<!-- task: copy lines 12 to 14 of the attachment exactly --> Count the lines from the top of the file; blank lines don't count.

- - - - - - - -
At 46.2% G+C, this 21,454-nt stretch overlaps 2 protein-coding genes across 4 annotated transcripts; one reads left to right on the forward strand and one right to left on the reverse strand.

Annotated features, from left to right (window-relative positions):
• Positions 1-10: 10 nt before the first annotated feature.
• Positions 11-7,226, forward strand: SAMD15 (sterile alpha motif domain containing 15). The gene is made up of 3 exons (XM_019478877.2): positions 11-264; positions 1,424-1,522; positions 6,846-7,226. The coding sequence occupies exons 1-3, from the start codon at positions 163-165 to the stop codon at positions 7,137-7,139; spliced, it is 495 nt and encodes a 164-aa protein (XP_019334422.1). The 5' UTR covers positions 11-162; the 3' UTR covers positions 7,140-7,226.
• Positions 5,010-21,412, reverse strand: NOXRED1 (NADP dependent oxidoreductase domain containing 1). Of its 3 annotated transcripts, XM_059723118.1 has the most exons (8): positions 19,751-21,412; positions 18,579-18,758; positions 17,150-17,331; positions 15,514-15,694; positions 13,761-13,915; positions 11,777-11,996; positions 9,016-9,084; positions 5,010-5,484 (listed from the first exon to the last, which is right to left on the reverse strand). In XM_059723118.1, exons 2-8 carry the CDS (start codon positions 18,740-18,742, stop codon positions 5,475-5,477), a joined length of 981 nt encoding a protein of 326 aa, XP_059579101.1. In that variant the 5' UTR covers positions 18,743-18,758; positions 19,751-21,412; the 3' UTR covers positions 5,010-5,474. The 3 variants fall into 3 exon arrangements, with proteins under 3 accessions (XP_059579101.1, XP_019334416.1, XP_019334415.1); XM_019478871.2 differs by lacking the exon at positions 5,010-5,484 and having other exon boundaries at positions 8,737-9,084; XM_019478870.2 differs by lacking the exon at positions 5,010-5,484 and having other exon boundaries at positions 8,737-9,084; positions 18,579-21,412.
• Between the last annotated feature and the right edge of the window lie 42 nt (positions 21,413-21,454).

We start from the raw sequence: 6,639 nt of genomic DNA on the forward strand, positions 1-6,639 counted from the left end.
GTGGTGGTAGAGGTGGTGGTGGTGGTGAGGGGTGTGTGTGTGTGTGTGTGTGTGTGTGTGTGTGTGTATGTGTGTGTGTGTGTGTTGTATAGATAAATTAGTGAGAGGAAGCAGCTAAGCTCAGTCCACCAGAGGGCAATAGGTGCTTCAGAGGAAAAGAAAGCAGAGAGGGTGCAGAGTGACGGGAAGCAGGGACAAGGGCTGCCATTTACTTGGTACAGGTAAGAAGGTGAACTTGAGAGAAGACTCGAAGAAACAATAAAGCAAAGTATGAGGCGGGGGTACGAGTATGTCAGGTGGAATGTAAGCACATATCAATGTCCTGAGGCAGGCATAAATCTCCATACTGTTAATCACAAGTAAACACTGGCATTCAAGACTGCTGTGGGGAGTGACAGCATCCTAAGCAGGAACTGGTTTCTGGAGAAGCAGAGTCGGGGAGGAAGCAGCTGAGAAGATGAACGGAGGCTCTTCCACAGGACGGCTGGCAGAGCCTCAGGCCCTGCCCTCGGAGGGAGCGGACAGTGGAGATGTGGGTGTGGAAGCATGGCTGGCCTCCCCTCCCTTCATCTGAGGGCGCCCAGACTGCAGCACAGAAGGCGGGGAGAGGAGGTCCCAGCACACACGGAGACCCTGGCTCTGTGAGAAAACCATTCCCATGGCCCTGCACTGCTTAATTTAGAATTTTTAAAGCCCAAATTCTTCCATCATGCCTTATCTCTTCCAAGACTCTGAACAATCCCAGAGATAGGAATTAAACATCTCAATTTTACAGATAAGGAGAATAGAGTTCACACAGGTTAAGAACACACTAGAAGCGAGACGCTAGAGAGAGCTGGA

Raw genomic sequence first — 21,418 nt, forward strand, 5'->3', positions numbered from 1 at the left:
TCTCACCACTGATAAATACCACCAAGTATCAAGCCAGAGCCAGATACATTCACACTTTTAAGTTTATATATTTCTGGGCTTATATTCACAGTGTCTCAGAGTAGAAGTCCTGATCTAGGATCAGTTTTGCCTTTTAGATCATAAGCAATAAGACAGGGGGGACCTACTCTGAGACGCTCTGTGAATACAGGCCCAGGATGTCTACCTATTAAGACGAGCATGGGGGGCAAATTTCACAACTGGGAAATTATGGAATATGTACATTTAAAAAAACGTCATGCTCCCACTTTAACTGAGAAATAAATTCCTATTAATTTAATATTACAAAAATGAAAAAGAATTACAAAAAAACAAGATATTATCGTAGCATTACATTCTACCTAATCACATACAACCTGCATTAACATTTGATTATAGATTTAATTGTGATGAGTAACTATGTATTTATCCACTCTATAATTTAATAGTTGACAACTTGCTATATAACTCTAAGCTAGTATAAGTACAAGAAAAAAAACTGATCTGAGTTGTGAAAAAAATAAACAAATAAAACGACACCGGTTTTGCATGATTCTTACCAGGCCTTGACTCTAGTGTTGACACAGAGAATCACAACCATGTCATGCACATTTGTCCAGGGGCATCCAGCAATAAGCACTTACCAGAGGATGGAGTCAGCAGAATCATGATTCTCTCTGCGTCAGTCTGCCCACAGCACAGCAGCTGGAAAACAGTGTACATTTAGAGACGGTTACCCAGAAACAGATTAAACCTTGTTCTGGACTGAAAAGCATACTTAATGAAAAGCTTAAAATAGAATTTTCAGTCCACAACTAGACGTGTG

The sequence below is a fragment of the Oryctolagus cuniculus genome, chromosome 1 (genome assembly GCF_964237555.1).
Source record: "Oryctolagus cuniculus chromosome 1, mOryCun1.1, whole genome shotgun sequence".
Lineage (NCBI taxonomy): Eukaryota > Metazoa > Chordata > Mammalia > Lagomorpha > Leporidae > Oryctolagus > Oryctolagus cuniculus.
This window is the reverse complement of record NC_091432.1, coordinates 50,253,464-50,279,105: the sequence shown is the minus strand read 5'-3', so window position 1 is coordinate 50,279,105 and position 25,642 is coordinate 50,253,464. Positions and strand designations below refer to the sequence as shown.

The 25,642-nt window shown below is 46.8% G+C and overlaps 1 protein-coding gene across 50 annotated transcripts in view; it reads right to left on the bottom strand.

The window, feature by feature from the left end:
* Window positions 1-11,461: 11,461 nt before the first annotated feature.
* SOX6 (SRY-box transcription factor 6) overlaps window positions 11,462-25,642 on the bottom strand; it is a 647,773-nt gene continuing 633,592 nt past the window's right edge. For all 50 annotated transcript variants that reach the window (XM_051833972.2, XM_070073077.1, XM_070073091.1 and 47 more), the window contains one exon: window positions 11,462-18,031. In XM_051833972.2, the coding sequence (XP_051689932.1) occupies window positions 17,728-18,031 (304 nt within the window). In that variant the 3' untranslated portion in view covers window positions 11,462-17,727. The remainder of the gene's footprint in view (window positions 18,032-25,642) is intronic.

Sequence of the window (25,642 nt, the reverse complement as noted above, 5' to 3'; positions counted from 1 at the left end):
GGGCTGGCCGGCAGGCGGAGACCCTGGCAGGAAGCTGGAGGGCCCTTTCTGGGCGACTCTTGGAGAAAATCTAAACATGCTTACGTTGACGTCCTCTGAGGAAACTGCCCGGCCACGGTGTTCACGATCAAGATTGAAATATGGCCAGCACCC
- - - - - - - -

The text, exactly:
Source record: "Oryctolagus cuniculus chromosome 1, mOryCun1.1, whole genome shotgun sequence".
Lineage (NCBI taxonomy): Eukaryota > Metazoa > Chordata > Mammalia > Lagomorpha > Leporidae > Oryctolagus > Oryctolagus cuniculus.
This window is the reverse complement of record NC_091432.1, coordinates 50,253,464-50,279,105: the sequence shown is the minus strand read 5'-3', so window position 1 is coordinate 50,279,105 and position 25,642 is coordinate 50,253,464. Positions and strand designations below refer to the sequence as shown.